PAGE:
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Sunday, Nov 29, 2020

How China has turned to tech like never before to combat the coronavirus

Visits to medical-related mini-programs on Chinese super app WeChat rose 347 per cent over the past 20 days, compared to data recorded in December. The impact of the countrywide lockdown on the economy has the potential to cut China’s gross domestic product growth in the first quarter from 6 to 4.5 per cent

When Zhang Ge first donned protective clothing as part of his job as an engineer with a robotics company, it was not to prevent contamination of the delicate electronic circuitry inside his company’s hi-tech products. The 28 year old had been sent to Wuhan, epicentre of the coronavirus outbreak, to install catering robots in a hospital at the front lines of the fight to contain the deadly disease.

Zhang was among more than 20 engineers from Shenzhen-based robotics company Pudu Technology assigned to install the robots in over 40 hospitals around the country. His task was to program the robots according to the layout of the hospital so they could automatically deliver cooked food and medication to patients’ bedsides.

“I was really anxious but my anxiety made my [protective] glasses fog up even more,” said Zhang, who went to college in Wuhan. “I had to remove them [to see my computer clearly].”

It took him four hours to complete an installation that would normally take one hour. By then it was after midnight and he could not get a hotel in the city so ended up sleeping in the hospital’s duty room.

Hundreds of millions across China are facing similar feelings of anxiety, along with sadness and even anger, as the Lunar New year holiday – normally a time for happiness and reunions with family – saw cities across the country go into lockdown to prevent the disease from spreading.



It has also seen many turn to new technology and the internet for information on how to combat the virus and to carry out daily necessities, such as shopping and work.

During the Spring Festival holiday more than five million Wuhan residents – almost half of the city’s entire population – travelled to other parts of the country, making it nearly impossible to contain the fast-spreading virus.

The impact of the countrywide lockdown on the economy, with offices, factories and schools closed, has the potential to cut China’s gross domestic product growth in the first quarter from 6 per cent to 4.5 per cent, its weakest since records began in 1990, according to a Reuters poll.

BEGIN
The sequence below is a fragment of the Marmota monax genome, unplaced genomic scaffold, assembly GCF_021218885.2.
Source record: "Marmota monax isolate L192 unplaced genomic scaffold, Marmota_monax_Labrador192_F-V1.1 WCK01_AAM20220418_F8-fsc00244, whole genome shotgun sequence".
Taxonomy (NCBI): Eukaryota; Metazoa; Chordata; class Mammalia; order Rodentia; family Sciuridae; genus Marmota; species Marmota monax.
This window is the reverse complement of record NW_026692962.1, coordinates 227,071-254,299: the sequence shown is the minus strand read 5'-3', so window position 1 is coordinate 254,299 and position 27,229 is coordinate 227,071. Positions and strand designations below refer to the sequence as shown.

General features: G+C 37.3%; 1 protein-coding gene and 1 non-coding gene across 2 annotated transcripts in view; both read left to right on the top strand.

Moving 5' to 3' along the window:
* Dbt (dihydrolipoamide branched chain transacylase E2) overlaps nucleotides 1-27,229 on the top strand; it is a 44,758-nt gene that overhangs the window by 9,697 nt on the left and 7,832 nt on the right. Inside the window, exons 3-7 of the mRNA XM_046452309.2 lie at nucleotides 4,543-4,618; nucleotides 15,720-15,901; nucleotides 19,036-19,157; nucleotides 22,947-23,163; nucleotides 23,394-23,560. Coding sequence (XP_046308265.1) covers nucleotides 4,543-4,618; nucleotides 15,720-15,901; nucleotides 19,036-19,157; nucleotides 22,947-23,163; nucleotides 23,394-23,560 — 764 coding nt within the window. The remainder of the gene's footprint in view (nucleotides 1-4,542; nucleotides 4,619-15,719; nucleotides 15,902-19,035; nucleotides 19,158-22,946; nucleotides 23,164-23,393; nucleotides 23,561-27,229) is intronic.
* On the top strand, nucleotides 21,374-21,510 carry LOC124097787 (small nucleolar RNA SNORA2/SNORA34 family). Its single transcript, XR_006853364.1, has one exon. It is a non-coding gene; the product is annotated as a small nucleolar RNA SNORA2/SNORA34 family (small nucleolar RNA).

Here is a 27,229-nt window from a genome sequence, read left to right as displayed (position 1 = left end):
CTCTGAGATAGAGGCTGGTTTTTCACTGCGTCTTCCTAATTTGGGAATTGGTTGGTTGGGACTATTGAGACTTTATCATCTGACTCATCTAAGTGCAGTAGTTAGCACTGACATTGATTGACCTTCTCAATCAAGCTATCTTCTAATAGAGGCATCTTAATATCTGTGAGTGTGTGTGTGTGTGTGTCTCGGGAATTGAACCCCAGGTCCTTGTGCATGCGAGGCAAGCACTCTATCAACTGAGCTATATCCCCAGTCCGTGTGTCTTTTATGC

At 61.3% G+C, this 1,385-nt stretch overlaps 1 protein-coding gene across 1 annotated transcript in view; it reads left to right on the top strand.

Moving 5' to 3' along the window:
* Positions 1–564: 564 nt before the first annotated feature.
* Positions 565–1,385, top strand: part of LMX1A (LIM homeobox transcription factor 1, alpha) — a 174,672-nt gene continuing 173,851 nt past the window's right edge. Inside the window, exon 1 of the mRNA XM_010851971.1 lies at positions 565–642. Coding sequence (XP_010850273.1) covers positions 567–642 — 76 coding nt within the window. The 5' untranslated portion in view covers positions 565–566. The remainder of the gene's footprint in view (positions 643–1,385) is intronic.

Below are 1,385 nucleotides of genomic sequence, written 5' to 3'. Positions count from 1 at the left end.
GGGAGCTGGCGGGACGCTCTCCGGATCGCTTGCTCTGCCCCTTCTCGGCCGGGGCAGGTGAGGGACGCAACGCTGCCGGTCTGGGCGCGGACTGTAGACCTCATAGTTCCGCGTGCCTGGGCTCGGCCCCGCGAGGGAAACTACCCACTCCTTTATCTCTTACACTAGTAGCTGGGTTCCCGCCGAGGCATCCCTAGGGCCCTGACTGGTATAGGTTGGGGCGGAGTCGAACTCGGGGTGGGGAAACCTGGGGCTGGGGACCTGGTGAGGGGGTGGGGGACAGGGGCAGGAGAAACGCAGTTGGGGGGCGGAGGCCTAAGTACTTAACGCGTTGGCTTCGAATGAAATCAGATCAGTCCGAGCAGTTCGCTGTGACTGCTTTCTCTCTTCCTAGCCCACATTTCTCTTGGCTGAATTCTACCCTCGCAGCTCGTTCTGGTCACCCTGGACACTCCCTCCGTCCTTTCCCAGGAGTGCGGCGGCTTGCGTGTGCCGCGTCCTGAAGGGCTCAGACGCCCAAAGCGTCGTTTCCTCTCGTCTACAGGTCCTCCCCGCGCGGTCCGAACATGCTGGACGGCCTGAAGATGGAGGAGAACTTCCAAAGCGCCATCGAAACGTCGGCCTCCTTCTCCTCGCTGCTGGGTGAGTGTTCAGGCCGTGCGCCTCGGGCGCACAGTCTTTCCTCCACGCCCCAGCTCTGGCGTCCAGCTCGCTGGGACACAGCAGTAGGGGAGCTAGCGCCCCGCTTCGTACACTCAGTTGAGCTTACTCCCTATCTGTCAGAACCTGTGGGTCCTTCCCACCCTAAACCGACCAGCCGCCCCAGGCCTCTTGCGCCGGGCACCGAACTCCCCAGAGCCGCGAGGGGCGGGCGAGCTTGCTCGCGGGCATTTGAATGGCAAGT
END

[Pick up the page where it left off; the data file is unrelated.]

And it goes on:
Trade tensions with the US, including the blacklisting of telecoms champion Huawei Technologies by Washington, have seen China step up efforts to become more self-reliant when it comes to core technologies. Now the coronavirus outbreak has turned the country into a large testing ground to show the capabilities of its tech sector.

The goal is not only to combat the deadly virus through disease prevention, diagnosis and treatment, but also guarantee the continuation of normal daily life by enabling services such as online education and health care consultations amid the lockdown of multiple cities.

“A lot of technologies have played a very important role in containing the coronavirus outbreak,” said Zhong Zhenshan, IDC’s vice-president of emerging technology research. “In return, this will largely enrich the application scenarios of emerging technologies in China and will promote the development of the entire market.”

With an estimated incubation period of up to 14 days, the deadly coronavirus was able to rapidly spread during the holiday period. However, unlike the Sars outbreak in 2003, authorities now have at their disposal effective means to monitor and police citizens to try and limit the spread of the virus – thanks to new technology.

Last week, China’s State Council gave its backing to the launch of a coronavirus app that tells people whether they have been in proximity to anyone reported to be infected. The app draws on public transport records, including trains and flights, where booking a seat requires customers to input their national identification number.